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  • Anne - Books of My Heart
    January 1, 1970
    This review was originally posted on Books of My Heart   Read It, Rate It and Record    A short review to update challenges  I have read and loved the V.I. Warshawski  series for a looooong time, since it started in 1982!  I've read and loved them all and Shell Game is number 19.  I was happy to get this on audio from the library.The social issues were on display in this complex, layered mystery. Vic ends up in two personal, i.e. non-paying cases, which show the utter lack of compassion an This review was originally posted on Books of My Heart   Read It, Rate It and Record    A short review to update challenges  I have read and loved the V.I. Warshawski  series for a looooong time, since it started in 1982!  I've read and loved them all and Shell Game is number 19.  I was happy to get this on audio from the library.The social issues were on display in this complex, layered mystery. Vic ends up in two personal, i.e. non-paying cases, which show the utter lack of compassion and total greed of the wealthy.   Characters, including Vic herself, are not all black and white. There are rich, old men using women, without consent.  There are also racists happy to abuse those from other cultures. Of course, there are the greedy who will use anyone for their own profit.Vic is hunting for her niece who is missing. She is also working on finding out who killed an Arabic-speaking young man, to prevent Lotty's nephew from being charged with his murder due to circumstantial evidence.  There are some times Vic really puts herself into too much danger.As per usual, after a few injuries Vic brings the wrongdoers to light, to their dismay and downfall. lucky for her Lotty is always there to patch her up.   She also has a bit of unbelievable help sometimes from rich clients.  It's a fun series encompassing current topics.  I recommend it. Narration: Susan Ericksen is the voice of the series for me.  It is a stream of consciousness in Shell Game particularly.  I felt it was more Vic with her inner thoughts and feelings and very few voices of any others. I was able to listen at 1.5x speed and enjoyed the performance.Listen to a clip:https://soundcloud.com/harperaudio_us...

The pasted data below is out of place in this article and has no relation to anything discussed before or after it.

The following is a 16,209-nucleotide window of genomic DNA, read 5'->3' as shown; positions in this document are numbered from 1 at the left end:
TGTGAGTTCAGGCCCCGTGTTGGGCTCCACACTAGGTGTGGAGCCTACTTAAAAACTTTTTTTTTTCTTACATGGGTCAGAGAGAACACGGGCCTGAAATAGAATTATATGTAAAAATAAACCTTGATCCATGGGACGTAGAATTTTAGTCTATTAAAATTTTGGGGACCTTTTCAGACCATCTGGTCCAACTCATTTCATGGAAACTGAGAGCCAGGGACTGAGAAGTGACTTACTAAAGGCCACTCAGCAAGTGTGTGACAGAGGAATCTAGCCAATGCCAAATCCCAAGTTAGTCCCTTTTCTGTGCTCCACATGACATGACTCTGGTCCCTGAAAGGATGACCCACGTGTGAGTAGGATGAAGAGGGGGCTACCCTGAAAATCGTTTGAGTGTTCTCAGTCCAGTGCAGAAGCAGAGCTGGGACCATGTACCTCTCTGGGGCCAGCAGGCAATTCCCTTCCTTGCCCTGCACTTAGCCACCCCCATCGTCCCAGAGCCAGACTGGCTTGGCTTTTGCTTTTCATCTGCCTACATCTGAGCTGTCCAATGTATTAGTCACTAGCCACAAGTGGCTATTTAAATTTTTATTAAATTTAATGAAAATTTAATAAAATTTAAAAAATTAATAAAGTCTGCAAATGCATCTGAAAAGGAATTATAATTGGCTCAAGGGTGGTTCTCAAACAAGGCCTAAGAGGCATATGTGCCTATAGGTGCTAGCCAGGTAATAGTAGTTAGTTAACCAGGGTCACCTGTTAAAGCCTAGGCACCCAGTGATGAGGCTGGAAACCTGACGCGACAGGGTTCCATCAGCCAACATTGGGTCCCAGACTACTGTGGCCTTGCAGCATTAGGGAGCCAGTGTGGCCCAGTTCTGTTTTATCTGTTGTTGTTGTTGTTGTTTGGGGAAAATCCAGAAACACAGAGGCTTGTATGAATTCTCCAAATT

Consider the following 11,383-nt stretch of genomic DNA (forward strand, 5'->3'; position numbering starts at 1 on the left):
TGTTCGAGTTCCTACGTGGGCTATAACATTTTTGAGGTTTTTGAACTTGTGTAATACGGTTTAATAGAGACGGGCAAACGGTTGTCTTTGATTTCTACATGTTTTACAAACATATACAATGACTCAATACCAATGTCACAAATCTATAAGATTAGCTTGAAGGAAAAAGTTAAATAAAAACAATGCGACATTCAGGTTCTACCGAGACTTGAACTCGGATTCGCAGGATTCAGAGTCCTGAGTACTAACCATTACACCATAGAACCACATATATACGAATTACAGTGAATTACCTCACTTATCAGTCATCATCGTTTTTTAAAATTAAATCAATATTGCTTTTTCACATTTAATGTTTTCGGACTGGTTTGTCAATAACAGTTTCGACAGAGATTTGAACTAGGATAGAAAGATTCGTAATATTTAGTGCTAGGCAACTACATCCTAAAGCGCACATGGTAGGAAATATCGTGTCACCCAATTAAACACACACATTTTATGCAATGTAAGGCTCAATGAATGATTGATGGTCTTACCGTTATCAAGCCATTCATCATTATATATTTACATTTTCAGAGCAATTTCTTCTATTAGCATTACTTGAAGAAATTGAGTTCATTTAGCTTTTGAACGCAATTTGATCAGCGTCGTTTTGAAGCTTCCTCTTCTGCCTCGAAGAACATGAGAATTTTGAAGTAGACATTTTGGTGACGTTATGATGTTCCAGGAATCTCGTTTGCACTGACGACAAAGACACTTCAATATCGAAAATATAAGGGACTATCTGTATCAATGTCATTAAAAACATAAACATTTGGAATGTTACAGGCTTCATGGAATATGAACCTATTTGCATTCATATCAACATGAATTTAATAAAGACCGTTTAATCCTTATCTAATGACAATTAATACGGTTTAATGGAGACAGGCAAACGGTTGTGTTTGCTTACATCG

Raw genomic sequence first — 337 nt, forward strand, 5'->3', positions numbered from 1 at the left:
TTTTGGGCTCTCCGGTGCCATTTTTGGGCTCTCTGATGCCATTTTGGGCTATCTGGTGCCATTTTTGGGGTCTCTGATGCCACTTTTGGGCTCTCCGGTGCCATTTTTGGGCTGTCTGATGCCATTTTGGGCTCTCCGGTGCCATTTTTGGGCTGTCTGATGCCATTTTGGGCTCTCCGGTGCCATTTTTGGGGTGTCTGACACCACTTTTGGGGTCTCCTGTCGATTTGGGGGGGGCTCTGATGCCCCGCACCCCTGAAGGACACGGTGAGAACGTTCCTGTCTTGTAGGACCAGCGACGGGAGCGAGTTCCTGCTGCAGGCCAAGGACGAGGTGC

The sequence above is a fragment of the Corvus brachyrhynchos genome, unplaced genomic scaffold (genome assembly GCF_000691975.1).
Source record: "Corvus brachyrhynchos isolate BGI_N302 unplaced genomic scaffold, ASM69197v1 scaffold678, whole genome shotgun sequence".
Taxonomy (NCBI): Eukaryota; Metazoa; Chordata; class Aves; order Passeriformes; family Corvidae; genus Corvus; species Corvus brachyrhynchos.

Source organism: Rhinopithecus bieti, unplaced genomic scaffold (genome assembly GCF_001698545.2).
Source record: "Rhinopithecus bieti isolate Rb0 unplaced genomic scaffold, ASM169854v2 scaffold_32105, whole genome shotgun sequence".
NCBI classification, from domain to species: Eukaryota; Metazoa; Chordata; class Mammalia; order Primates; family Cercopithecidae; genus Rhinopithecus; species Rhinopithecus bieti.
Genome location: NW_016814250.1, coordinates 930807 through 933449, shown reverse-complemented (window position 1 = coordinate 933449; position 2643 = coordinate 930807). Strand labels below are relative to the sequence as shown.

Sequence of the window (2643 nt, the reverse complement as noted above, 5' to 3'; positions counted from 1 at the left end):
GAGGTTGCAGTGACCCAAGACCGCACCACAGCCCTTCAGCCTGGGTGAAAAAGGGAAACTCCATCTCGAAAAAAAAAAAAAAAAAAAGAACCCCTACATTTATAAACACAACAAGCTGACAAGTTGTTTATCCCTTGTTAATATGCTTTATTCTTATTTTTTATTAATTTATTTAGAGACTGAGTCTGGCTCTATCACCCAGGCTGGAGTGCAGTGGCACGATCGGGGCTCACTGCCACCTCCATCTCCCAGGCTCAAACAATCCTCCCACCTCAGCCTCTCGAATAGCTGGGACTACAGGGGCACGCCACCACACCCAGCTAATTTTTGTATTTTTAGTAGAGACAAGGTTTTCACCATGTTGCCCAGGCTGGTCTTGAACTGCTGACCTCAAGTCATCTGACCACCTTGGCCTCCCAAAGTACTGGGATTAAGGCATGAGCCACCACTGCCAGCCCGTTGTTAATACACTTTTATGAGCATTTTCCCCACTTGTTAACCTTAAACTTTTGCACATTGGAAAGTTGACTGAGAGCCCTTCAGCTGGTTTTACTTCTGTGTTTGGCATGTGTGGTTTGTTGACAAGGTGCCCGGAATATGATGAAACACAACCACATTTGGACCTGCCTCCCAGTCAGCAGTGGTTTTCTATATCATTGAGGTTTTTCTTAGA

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  • Roman Clodia
    January 1, 1970
    "It is true that many worries remain, but they are easier to bear when a stranger steps forward out of nowhere and becomes a friend."Oh Vic, how we need you in today's world! With her usual tough-girl-with-a-big-heart way, Vic negotiates two cases involving a missing young woman, and a trade in looted Syrian artefacts. All the standard characters of Lottie, Mr Carreras and the dogs are present and correct, and Vic never lets up till she reaches the end. With a courageous, wholly admirable yet ne "It is true that many worries remain, but they are easier to bear when a stranger steps forward out of nowhere and becomes a friend."Oh Vic, how we need you in today's world! With her usual tough-girl-with-a-big-heart way, Vic negotiates two cases involving a missing young woman, and a trade in looted Syrian artefacts. All the standard characters of Lottie, Mr Carreras and the dogs are present and correct, and Vic never lets up till she reaches the end. With a courageous, wholly admirable yet never clichéd central character and a fluent just-one-more-chapter style, this is a winner.